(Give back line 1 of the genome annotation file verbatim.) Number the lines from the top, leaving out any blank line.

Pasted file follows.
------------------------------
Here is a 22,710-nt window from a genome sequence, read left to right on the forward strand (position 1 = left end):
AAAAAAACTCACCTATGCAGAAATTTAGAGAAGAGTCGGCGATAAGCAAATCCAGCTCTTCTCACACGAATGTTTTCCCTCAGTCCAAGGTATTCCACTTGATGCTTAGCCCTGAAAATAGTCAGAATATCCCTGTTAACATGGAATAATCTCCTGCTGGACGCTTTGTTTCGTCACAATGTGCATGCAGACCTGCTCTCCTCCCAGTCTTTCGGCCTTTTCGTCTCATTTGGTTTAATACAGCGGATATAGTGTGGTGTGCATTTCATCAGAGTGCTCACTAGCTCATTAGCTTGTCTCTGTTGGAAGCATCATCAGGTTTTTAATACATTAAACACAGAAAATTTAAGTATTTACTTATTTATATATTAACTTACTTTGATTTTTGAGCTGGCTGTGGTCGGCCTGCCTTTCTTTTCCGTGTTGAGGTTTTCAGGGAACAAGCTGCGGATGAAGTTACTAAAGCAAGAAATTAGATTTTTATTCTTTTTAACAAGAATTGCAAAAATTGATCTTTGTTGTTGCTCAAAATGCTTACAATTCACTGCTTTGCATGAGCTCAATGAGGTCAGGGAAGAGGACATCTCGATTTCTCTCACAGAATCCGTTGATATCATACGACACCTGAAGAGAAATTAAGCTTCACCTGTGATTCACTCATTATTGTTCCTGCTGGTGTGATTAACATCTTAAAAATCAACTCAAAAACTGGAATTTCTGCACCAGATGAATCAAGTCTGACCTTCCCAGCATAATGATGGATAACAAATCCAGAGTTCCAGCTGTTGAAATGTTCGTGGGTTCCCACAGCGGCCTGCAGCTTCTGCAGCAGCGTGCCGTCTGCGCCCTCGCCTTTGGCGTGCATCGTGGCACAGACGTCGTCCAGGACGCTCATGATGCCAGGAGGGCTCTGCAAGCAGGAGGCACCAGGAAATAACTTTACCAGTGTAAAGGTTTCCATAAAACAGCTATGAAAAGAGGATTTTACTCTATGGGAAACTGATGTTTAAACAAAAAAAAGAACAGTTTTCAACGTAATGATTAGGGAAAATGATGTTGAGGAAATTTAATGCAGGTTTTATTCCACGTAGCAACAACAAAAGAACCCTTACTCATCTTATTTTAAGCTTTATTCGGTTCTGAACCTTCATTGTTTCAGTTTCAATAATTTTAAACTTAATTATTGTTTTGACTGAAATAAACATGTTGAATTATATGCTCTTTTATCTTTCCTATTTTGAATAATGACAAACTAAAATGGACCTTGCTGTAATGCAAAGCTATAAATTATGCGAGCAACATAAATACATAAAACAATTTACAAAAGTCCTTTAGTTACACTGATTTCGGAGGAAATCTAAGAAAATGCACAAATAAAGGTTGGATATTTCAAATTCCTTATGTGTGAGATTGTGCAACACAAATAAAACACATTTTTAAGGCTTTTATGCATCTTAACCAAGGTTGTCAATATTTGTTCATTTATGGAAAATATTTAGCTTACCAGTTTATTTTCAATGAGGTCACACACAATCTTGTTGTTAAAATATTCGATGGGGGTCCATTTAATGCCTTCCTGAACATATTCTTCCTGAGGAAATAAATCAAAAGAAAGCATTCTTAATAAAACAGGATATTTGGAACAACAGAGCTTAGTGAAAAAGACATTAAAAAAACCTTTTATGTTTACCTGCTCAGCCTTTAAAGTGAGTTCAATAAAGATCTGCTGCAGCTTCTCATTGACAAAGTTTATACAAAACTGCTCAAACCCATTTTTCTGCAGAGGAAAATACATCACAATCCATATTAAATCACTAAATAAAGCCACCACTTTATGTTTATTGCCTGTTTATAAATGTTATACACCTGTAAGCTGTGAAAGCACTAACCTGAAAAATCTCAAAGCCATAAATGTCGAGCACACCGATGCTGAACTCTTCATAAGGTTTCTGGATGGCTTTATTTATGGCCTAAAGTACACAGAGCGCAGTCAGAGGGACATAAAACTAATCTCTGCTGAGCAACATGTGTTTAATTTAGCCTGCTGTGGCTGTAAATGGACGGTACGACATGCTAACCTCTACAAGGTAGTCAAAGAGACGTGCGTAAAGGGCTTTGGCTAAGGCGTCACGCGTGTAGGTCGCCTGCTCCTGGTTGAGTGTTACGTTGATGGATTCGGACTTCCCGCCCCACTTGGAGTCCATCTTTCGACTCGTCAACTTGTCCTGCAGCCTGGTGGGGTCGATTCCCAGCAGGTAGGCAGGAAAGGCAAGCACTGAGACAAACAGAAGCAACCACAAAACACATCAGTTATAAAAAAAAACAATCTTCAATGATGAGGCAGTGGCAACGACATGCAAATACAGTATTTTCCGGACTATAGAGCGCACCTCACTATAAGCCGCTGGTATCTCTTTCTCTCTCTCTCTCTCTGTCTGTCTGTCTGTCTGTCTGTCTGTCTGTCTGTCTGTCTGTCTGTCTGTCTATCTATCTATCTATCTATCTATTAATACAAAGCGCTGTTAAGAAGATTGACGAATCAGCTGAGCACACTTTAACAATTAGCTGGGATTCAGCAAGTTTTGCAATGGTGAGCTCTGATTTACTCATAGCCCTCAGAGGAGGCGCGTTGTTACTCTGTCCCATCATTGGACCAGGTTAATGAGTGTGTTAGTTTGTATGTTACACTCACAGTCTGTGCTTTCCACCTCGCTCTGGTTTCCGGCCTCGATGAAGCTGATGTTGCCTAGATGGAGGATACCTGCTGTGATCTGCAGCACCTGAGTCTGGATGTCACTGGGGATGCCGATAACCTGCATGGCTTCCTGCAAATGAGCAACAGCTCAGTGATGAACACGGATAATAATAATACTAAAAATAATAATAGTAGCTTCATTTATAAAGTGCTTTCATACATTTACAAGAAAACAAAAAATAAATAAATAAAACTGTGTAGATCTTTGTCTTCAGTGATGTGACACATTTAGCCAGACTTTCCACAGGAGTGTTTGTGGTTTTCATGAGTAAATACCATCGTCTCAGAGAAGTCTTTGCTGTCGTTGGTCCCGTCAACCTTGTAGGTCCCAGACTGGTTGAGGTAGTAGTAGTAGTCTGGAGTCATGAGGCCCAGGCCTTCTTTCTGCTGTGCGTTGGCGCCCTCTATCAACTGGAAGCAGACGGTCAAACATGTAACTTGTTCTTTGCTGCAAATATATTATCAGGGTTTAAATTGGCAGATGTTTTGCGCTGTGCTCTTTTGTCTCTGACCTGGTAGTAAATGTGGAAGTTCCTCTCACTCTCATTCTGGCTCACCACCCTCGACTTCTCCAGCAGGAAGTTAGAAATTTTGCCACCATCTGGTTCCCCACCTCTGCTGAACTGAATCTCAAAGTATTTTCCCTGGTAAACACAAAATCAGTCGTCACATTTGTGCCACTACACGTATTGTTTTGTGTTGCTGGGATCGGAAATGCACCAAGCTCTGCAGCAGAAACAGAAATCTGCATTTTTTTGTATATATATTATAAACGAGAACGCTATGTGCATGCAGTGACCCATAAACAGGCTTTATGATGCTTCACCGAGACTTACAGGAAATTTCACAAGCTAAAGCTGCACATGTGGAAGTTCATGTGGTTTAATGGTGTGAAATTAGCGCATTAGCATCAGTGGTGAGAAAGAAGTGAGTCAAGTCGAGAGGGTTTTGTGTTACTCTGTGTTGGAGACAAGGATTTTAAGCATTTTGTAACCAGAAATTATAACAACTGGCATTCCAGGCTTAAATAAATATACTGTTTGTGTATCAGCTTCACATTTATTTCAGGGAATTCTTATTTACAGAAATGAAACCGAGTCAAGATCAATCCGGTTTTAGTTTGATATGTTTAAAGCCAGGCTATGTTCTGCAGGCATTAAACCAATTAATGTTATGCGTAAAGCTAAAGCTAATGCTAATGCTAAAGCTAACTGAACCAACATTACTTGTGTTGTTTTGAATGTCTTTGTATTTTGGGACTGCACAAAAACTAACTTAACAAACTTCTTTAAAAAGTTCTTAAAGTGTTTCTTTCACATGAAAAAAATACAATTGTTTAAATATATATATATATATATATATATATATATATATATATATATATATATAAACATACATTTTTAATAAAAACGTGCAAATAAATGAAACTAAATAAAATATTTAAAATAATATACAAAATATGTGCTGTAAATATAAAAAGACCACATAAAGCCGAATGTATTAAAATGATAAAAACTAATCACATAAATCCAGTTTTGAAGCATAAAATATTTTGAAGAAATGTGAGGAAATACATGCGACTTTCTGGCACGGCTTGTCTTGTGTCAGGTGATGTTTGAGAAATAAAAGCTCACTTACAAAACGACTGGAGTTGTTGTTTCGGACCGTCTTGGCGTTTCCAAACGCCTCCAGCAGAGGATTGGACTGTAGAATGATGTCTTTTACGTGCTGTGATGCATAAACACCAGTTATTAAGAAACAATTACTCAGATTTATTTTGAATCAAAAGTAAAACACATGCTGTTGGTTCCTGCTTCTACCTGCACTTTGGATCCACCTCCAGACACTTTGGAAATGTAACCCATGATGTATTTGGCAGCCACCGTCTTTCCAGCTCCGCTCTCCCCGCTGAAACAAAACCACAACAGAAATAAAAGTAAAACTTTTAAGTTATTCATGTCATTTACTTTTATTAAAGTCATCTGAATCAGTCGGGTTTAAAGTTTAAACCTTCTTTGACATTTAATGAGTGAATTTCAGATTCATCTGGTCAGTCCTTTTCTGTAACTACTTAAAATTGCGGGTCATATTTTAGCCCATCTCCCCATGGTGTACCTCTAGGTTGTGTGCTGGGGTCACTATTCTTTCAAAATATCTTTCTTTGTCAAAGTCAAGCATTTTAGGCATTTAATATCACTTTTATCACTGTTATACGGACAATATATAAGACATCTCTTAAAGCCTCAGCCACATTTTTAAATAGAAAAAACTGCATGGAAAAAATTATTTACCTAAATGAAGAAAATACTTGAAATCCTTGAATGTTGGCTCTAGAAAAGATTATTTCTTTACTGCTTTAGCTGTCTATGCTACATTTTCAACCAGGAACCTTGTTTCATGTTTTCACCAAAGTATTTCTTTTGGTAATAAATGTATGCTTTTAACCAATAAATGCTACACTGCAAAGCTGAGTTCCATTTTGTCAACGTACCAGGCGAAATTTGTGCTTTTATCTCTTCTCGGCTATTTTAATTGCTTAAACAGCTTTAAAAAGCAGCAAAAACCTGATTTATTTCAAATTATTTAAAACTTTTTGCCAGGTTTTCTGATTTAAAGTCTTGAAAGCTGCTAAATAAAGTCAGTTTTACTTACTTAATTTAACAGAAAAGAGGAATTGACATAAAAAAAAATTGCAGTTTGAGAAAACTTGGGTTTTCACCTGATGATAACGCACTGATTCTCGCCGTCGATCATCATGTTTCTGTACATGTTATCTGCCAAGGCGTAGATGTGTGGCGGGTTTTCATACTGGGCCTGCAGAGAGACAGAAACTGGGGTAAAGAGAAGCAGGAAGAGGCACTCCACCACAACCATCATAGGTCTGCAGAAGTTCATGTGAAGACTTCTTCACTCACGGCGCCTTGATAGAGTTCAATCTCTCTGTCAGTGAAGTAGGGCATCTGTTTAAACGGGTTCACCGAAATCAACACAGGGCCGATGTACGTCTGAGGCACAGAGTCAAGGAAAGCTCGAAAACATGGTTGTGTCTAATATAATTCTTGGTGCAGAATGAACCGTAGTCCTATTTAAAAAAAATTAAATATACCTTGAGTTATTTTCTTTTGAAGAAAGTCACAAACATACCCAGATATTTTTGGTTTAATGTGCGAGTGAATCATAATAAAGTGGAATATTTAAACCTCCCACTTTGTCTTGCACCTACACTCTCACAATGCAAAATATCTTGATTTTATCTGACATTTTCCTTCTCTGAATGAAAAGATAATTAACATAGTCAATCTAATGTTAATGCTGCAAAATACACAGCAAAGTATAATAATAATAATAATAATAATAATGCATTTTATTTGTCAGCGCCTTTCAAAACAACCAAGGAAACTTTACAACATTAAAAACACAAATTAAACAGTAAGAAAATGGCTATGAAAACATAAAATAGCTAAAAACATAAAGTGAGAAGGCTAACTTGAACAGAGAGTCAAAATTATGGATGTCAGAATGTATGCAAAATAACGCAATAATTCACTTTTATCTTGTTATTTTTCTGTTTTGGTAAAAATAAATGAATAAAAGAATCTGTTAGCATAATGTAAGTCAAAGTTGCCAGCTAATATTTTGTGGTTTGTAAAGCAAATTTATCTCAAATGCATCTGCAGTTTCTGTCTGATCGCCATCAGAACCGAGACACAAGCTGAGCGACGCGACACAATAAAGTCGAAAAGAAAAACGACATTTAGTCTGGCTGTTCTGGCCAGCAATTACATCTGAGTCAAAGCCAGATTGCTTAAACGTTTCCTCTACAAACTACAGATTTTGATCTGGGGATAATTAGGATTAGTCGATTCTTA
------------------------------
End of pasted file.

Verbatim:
Here is a 22,710-nt window from a genome sequence, read left to right on the forward strand (position 1 = left end):